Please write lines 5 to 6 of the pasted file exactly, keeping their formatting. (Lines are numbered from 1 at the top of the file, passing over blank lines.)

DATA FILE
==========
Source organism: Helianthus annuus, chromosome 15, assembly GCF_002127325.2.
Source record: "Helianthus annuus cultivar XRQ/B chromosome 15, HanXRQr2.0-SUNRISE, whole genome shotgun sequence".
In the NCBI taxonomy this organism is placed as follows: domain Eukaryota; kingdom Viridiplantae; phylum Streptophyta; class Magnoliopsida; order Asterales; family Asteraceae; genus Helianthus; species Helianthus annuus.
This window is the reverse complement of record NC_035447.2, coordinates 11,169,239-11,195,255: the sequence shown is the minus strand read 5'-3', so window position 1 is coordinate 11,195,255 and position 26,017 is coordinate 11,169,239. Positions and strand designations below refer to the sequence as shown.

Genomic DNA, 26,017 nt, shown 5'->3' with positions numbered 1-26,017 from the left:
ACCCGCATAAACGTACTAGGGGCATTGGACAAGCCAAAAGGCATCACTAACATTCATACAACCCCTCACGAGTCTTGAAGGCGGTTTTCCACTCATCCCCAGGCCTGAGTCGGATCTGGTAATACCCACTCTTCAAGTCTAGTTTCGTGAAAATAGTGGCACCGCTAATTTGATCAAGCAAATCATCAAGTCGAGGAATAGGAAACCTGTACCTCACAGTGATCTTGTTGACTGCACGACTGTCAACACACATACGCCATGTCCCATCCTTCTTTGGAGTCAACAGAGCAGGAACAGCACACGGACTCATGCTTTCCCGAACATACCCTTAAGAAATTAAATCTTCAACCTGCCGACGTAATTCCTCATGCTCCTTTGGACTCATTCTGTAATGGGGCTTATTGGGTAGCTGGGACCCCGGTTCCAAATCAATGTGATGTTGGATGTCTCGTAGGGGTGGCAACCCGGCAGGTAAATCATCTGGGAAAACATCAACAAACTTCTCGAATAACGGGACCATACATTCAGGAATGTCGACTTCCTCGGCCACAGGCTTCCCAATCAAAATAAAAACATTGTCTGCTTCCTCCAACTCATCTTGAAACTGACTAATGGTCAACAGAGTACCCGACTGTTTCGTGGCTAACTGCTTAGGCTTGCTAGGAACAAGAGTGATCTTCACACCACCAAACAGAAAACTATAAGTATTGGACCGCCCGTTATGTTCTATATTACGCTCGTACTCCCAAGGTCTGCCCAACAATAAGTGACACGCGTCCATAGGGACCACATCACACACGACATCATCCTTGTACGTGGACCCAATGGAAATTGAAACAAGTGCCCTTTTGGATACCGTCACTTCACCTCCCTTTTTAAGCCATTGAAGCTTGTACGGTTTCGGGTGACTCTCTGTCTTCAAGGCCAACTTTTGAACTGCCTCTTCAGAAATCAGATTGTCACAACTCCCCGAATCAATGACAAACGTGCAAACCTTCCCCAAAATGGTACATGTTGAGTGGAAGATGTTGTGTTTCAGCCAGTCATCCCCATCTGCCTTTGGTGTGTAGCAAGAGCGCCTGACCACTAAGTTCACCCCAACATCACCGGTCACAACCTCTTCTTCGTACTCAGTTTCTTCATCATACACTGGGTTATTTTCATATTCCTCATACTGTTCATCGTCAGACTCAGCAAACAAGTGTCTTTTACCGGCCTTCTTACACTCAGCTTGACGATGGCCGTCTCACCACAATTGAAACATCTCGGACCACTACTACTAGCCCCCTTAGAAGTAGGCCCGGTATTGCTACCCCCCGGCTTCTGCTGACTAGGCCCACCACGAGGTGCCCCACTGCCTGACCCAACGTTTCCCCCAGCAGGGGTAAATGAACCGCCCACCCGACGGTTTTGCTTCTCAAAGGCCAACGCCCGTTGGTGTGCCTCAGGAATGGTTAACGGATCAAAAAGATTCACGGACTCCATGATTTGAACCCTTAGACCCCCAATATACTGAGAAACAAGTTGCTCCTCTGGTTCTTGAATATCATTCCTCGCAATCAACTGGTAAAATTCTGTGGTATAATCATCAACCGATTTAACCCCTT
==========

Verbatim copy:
Genomic DNA, 26,017 nt, shown 5'->3' with positions numbered 1-26,017 from the left:
ACCCGCATAAACGTACTAGGGGCATTGGACAAGCCAAAAGGCATCACTAACATTCATACAACCCCTCACGAGTCTTGAAGGCGGTTTTCCACTCATCCCCAGGCCTGAGTCGGATCTGGTAATACCCACTCTTCAAGTCTAGTTTCGTGAAAATAGTGGCACCGCTAATTTGATCAAGCAAATCATCAAGTCGAGGAATAGGAAACCTGTACCTCACAGTGATCTTGTTGACTGCACGACTGTCAACACACATACGCCATGTCCCATCCTTCTTTGGAGTCAACAGAGCAGGAACAGCACACGGACTCATGCTTTCCCGAACATACCCTTAAGAAATTAAATCTTCAACCTGCCGACGTAATTCCTCATGCTCCTTTGGACTCATTCTGTAATGGGGCTTATTGGGTAGCTGGGACCCCGGTTCCAAATCAATGTGATGTTGGATGTCTCGTAGGGGTGGCAACCCGGCAGGTAAATCATCTGGGAAAACATCAACAAACTTCTCGAATAACGGGACCATACATTCAGGAATGTCGACTTCCTCGGCCACAGGCTTCCCAATCAAAATAAAAACATTGTCTGCTTCCTCCAACTCATCTTGAAACTGACTAATGGTCAACAGAGTACCCGACTGTTTCGTGGCTAACTGCTTAGGCTTGCTAGGAACAAGAGTGATCTTCACACCACCAAACAGAAAACTATAAGTATTGGACCGCCCGTTATGTTCTATATTACGCTCGTACTCCCAAGGTCTGCCCAACAATAAGTGACACGCGTCCATAGGGACCACATCACACACGACATCATCCTTGTACGTGGACCCAATGGAAATTGAAACAAGTGCCCTTTTGGATACCGTCACTTCACCTCCCTTTTTAAGCCATTGAAGCTTGTACGGTTTCGGGTGACTCTCTGTCTTCAAGGCCAACTTTTGAACTGCCTCTTCAGAAATCAGATTGTCACAACTCCCCGAATCAATGACAAACGTGCAAACCTTCCCCAAAATGGTACATGTTGAGTGGAAGATGTTGTGTTTCAGCCAGTCATCCCCATCTGCCTTTGGTGTGTAGCAAGAGCGCCTGACCACTAAGTTCACCCCAACATCACCGGTCACAACCTCTTCTTCGTACTCAGTTTCTTCATCATACACTGGGTTATTTTCATATTCCTCATACTGTTCATCGTCAGACTCAGCAAACAAGTGTCTTTTACCGGCCTTCTTACACTCAGCTTGACGATGGCCGTCTCACCACAATTGAAACATCTCGGACCACTACTACTAGCCCCCTTAGAAGTAGGCCCGGTATTGCTACCCCCCGGCTTCTGCTGACTAGGCCCACCACGAGGTGCCCCACTGCCTGACCCAACGTTTCCCCCAGCAGGGGTAAATGAACCGCCCACCCGACGGTTTTGCTTCTCAAAGGCCAACGCCCGTTGGTGTGCCTCAGGAATGGTTAACGGATCAAAAAGATTCACGGACTCCATGATTTGAACCCTTAGACCCCCAATATACTGAGAAACAAGTTGCTCCTCTGGTTCTTGAATATCATTCCTCGCAATCAACTGGTAAAATTCTGTGGTATAATCATCAACCGATTTAACCCCTT